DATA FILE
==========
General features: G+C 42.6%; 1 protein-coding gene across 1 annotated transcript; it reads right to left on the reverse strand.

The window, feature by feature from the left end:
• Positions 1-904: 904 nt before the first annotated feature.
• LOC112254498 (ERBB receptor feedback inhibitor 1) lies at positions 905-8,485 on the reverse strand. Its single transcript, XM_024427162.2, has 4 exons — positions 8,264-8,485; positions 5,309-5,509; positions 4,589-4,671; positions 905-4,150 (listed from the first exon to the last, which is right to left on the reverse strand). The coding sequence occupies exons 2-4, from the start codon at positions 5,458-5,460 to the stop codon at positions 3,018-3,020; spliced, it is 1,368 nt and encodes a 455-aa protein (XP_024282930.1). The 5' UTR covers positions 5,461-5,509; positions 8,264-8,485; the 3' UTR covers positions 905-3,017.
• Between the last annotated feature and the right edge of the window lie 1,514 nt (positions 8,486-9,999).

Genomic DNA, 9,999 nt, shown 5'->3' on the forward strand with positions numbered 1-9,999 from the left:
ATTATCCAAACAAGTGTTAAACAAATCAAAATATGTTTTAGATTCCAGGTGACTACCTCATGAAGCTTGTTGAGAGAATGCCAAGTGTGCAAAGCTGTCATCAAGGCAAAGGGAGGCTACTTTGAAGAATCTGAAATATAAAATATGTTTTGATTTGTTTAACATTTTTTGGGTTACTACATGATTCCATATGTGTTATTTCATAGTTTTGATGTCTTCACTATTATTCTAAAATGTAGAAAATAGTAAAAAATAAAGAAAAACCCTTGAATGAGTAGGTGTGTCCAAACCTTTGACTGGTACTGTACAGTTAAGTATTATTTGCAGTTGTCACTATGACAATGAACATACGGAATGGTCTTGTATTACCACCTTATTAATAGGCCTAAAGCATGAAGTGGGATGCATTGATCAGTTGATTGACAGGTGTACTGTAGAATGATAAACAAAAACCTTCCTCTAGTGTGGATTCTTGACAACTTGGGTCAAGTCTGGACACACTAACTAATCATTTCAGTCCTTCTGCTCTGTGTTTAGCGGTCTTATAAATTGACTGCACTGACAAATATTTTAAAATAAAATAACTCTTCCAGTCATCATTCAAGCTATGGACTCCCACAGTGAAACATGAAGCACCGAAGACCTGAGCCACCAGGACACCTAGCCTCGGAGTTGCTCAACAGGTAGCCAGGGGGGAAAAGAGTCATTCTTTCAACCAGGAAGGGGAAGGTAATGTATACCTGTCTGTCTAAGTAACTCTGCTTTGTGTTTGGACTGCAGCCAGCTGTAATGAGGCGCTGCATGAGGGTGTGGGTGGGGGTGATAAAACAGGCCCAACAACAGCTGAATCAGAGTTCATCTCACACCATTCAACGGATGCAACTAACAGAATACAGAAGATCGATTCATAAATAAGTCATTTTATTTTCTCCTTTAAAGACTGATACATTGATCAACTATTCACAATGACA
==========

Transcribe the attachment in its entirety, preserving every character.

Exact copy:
General features: G+C 42.6%; 1 protein-coding gene across 1 annotated transcript; it reads right to left on the reverse strand.

The window, feature by feature from the left end:
• Positions 1-904: 904 nt before the first annotated feature.
• LOC112254498 (ERBB receptor feedback inhibitor 1) lies at positions 905-8,485 on the reverse strand. Its single transcript, XM_024427162.2, has 4 exons — positions 8,264-8,485; positions 5,309-5,509; positions 4,589-4,671; positions 905-4,150 (listed from the first exon to the last, which is right to left on the reverse strand). The coding sequence occupies exons 2-4, from the start codon at positions 5,458-5,460 to the stop codon at positions 3,018-3,020; spliced, it is 1,368 nt and encodes a 455-aa protein (XP_024282930.1). The 5' UTR covers positions 5,461-5,509; positions 8,264-8,485; the 3' UTR covers positions 905-3,017.
• Between the last annotated feature and the right edge of the window lie 1,514 nt (positions 8,486-9,999).

Genomic DNA, 9,999 nt, shown 5'->3' on the forward strand with positions numbered 1-9,999 from the left:
ATTATCCAAACAAGTGTTAAACAAATCAAAATATGTTTTAGATTCCAGGTGACTACCTCATGAAGCTTGTTGAGAGAATGCCAAGTGTGCAAAGCTGTCATCAAGGCAAAGGGAGGCTACTTTGAAGAATCTGAAATATAAAATATGTTTTGATTTGTTTAACATTTTTTGGGTTACTACATGATTCCATATGTGTTATTTCATAGTTTTGATGTCTTCACTATTATTCTAAAATGTAGAAAATAGTAAAAAATAAAGAAAAACCCTTGAATGAGTAGGTGTGTCCAAACCTTTGACTGGTACTGTACAGTTAAGTATTATTTGCAGTTGTCACTATGACAATGAACATACGGAATGGTCTTGTATTACCACCTTATTAATAGGCCTAAAGCATGAAGTGGGATGCATTGATCAGTTGATTGACAGGTGTACTGTAGAATGATAAACAAAAACCTTCCTCTAGTGTGGATTCTTGACAACTTGGGTCAAGTCTGGACACACTAACTAATCATTTCAGTCCTTCTGCTCTGTGTTTAGCGGTCTTATAAATTGACTGCACTGACAAATATTTTAAAATAAAATAACTCTTCCAGTCATCATTCAAGCTATGGACTCCCACAGTGAAACATGAAGCACCGAAGACCTGAGCCACCAGGACACCTAGCCTCGGAGTTGCTCAACAGGTAGCCAGGGGGGAAAAGAGTCATTCTTTCAACCAGGAAGGGGAAGGTAATGTATACCTGTCTGTCTAAGTAACTCTGCTTTGTGTTTGGACTGCAGCCAGCTGTAATGAGGCGCTGCATGAGGGTGTGGGTGGGGGTGATAAAACAGGCCCAACAACAGCTGAATCAGAGTTCATCTCACACCATTCAACGGATGCAACTAACAGAATACAGAAGATCGATTCATAAATAAGTCATTTTATTTTCTCCTTTAAAGACTGATACATTGATCAACTATTCACAATGACA